By MARY KAYE FALCONY
CONNECTING FAITH AND LIFE
Those of you who have read my columns from time to time have come to know that I enjoy gardening. It has been time spent in the garden that has often revealed some of God’s greatest lessons, provided insights and often been an impetus that leads to greater reflection. In recent weeks, this has been the case once again.
At this time of year, I am gathering the last vegetables from the spring planting and putting the remnants of the vines on the compost pile. In an effort to get the greatest yield from my plants, I leave the vines still producing fruit and cut away others so all the nutrients can be directed to those remaining. After doing this, I return in about a week to see if those vegetables are ripe for the picking. To my delight, most have grown substantially and are ready to make their way to the dinner table. But to my dismay this season, I noticed that I had inadvertently cut a vine to my cucumber plant that had held the beginnings of several beautiful cucumbers. Since being severed from their source, growth was inhibited and they withered on the vine.
Ordinarily, I don’t think I would have paid much attention to this occurrence except to feel a sense of disappointment at my mistake. However, this was not the case. Instead, this experience quickly brought me to the stark reality of what it actually looks like when a living thing is cut off from its roots. What our lives look like when we cut ourselves off from our sacred source. This imagery from John’s Gospel of the vine and the branches was made very real: “No more than a branch can bear fruit apart from the vine, can you bear fruit apart from me. He who lives in me and I in Him will produce abundantly, for apart from me you can do nothing” (John 15:4-5).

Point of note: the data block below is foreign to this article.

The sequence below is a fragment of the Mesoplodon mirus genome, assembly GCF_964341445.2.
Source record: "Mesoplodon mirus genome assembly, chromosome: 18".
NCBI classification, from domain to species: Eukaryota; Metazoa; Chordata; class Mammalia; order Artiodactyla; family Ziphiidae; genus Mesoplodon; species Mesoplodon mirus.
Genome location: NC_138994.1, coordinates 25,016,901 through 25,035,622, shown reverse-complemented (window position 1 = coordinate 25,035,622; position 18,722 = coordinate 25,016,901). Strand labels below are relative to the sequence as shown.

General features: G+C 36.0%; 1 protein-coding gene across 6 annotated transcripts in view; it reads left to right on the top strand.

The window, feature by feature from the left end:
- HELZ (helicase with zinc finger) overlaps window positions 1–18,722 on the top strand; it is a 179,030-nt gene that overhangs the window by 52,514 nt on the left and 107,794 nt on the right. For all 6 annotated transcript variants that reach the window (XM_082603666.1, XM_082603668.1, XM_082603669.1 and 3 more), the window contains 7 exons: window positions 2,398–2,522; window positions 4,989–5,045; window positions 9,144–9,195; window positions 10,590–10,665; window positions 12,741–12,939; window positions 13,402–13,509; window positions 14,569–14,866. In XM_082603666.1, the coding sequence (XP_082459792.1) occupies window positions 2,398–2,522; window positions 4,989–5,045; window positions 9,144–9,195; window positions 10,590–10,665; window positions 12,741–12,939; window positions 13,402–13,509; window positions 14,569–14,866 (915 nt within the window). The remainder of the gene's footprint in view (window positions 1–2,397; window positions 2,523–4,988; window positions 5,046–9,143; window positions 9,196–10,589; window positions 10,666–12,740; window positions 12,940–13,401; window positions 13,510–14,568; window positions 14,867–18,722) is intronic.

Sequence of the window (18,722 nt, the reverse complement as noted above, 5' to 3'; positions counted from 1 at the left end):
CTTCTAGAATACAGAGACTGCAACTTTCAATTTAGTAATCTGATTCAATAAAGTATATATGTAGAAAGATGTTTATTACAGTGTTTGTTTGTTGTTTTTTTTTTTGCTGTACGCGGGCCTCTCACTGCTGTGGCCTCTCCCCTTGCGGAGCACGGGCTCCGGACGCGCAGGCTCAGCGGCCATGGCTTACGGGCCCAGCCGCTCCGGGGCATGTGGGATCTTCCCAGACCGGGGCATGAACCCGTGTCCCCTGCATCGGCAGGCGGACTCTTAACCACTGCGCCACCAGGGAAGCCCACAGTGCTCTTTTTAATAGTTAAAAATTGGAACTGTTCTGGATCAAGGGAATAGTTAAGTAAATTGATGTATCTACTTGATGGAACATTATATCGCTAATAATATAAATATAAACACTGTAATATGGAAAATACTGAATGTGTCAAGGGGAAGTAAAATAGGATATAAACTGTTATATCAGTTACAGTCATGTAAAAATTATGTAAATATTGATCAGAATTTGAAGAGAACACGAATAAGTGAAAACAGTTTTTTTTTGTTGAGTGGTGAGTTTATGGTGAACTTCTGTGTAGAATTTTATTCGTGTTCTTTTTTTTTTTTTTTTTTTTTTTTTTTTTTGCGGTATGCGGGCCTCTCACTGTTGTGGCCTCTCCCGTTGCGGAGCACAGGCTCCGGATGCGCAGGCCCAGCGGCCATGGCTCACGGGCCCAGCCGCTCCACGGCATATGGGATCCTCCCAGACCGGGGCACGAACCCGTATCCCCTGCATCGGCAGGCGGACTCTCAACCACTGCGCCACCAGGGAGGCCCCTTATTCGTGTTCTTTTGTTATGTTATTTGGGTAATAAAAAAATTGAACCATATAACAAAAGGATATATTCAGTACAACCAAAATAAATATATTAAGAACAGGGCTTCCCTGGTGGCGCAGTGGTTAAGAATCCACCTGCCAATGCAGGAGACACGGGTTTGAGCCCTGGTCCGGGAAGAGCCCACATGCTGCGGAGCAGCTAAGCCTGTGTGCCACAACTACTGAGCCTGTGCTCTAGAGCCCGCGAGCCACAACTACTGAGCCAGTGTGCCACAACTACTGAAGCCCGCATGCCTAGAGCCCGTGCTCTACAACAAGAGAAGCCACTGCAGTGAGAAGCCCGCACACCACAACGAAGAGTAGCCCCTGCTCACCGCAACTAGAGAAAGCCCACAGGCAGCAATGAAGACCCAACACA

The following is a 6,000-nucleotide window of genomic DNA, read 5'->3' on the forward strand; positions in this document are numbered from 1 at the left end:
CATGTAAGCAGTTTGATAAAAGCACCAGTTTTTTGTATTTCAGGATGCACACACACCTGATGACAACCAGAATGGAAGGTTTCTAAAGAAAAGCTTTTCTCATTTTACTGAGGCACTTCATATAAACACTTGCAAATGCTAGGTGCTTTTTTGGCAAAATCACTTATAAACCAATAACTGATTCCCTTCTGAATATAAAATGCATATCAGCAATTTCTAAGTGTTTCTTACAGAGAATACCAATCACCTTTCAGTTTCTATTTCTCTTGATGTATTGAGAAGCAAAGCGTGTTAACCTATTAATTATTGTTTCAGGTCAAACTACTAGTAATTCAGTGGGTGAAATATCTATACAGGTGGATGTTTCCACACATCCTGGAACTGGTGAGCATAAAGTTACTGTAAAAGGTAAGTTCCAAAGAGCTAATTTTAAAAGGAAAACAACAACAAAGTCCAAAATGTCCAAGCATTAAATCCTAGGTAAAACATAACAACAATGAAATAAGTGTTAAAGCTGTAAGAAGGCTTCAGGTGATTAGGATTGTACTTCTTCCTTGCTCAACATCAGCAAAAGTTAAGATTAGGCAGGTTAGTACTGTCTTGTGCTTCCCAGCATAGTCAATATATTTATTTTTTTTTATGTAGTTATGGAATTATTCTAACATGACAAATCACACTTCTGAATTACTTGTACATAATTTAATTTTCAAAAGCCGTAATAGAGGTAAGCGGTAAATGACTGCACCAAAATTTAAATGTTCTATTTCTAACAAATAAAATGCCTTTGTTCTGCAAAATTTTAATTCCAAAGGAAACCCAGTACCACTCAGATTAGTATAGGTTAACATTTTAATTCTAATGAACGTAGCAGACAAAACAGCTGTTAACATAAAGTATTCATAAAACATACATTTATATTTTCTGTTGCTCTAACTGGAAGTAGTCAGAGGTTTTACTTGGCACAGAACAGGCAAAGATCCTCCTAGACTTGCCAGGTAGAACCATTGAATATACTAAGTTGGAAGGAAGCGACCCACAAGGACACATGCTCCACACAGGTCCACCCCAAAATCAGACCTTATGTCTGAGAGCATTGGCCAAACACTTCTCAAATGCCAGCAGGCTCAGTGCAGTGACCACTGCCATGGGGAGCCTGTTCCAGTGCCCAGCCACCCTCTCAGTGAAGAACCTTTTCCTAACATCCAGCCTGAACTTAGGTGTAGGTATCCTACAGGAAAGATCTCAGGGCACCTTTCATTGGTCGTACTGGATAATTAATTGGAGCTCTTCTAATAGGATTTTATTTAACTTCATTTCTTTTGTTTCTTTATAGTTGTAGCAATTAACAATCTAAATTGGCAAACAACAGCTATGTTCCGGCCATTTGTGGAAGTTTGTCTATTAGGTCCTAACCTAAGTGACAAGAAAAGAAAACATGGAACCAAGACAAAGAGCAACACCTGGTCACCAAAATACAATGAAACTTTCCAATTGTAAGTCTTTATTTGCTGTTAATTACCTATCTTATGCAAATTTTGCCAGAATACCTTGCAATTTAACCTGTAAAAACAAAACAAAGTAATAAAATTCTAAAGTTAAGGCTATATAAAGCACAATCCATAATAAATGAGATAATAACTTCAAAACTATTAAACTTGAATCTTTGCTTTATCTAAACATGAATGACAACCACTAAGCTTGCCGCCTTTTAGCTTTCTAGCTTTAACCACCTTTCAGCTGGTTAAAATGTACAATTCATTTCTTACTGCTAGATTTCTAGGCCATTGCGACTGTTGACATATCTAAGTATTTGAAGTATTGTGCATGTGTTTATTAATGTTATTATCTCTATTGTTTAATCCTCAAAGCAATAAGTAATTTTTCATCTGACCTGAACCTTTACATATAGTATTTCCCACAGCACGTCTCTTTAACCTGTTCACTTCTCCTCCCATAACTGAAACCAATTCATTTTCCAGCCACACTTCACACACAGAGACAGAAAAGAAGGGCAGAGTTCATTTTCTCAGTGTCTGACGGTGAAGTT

Recently, I was introduced to similar imagery when reading Will Herberg’s “Cut flower Culture.” Herberg, a Jewish theologian, reminds us how beautiful and fragrant cut flowers are at the outset; but they eventually wither and die because they have been removed from their source of life. He likens this to what he was beginning to observe in the culture of the 1950s. He warned that, if this turning away from faith in God and rejection of living a life that was reflective of this faith, our society would become a very different place.
Both of these images speak to us as individuals and as a culture. I am sure that we all can relate to how we witness these realities on a personal level and within our communities.
Throughout Salvation history, stories are told of our ancestors and how, in spite of personal struggles and sometimes failings, they maintain their relationship with God and how it led them to life and abundant living. Even the chosen ones fall into a pattern where they accept the covenant; reject the covenant (cut themselves off from God) and experience the consequence of the severed relationship; then repent and return to the relationship.
I believe the imagery found in the Gospel of John, Herberg’s “Cut Flower Culture” and the pattern of the chosen people serve as poignant reminders that, in striving to live our lives connected to our source of life, we do experience the abundance of life and all that naturally flows from this. May we always remember the promise that “he who lives in me and I in him, will produce abundantly” (John 15:4).